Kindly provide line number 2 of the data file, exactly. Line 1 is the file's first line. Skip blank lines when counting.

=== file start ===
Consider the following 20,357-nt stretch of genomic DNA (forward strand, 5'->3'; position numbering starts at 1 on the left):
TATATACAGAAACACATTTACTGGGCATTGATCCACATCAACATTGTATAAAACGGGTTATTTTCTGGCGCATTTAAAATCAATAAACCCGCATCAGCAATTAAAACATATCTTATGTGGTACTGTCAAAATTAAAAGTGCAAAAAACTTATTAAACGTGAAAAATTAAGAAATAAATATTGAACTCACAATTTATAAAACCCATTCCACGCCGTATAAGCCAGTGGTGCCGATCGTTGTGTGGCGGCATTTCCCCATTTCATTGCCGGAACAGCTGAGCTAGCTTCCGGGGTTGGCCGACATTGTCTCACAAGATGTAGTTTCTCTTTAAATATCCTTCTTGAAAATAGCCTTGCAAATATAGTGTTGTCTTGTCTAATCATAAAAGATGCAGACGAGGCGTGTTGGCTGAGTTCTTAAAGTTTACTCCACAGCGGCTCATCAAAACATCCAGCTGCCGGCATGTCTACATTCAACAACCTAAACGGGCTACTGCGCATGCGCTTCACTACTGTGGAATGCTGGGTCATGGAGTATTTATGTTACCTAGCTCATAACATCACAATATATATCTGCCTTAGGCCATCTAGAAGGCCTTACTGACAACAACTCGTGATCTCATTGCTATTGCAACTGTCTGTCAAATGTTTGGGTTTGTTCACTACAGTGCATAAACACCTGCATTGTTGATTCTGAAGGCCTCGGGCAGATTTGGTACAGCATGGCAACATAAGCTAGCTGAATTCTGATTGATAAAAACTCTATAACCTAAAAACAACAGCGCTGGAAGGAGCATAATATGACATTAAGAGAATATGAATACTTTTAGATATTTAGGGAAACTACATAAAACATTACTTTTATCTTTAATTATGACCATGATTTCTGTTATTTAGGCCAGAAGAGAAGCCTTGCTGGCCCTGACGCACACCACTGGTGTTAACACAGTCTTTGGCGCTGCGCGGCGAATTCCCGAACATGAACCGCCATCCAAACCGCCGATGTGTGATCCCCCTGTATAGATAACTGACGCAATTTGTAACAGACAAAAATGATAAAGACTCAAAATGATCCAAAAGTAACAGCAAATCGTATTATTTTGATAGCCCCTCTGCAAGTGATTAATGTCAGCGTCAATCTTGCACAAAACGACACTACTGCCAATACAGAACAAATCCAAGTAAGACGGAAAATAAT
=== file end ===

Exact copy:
TATATACAGAAACACATTTACTGGGCATTGATCCACATCAACATTGTATAAAACGGGTTATTTTCTGGCGCATTTAAAATCAATAAACCCGCATCAGCAATTAAAACATATCTTATGTGGTACTGTCAAAATTAAAAGTGCAAAAAACTTATTAAACGTGAAAAATTAAGAAATAAATATTGAACTCACAATTTATAAAACCCATTCCACGCCGTATAAGCCAGTGGTGCCGATCGTTGTGTGGCGGCATTTCCCCATTTCATTGCCGGAACAGCTGAGCTAGCTTCCGGGGTTGGCCGACATTGTCTCACAAGATGTAGTTTCTCTTTAAATATCCTTCTTGAAAATAGCCTTGCAAATATAGTGTTGTCTTGTCTAATCATAAAAGATGCAGACGAGGCGTGTTGGCTGAGTTCTTAAAGTTTACTCCACAGCGGCTCATCAAAACATCCAGCTGCCGGCATGTCTACATTCAACAACCTAAACGGGCTACTGCGCATGCGCTTCACTACTGTGGAATGCTGGGTCATGGAGTATTTATGTTACCTAGCTCATAACATCACAATATATATCTGCCTTAGGCCATCTAGAAGGCCTTACTGACAACAACTCGTGATCTCATTGCTATTGCAACTGTCTGTCAAATGTTTGGGTTTGTTCACTACAGTGCATAAACACCTGCATTGTTGATTCTGAAGGCCTCGGGCAGATTTGGTACAGCATGGCAACATAAGCTAGCTGAATTCTGATTGATAAAAACTCTATAACCTAAAAACAACAGCGCTGGAAGGAGCATAATATGACATTAAGAGAATATGAATACTTTTAGATATTTAGGGAAACTACATAAAACATTACTTTTATCTTTAATTATGACCATGATTTCTGTTATTTAGGCCAGAAGAGAAGCCTTGCTGGCCCTGACGCACACCACTGGTGTTAACACAGTCTTTGGCGCTGCGCGGCGAATTCCCGAACATGAACCGCCATCCAAACCGCCGATGTGTGATCCCCCTGTATAGATAACTGACGCAATTTGTAACAGACAAAAATGATAAAGACTCAAAATGATCCAAAAGTAACAGCAAATCGTATTATTTTGATAGCCCCTCTGCAAGTGATTAATGTCAGCGTCAATCTTGCACAAAACGACACTACTGCCAATACAGAACAAATCCAAGTAAGACGGAAAATAAT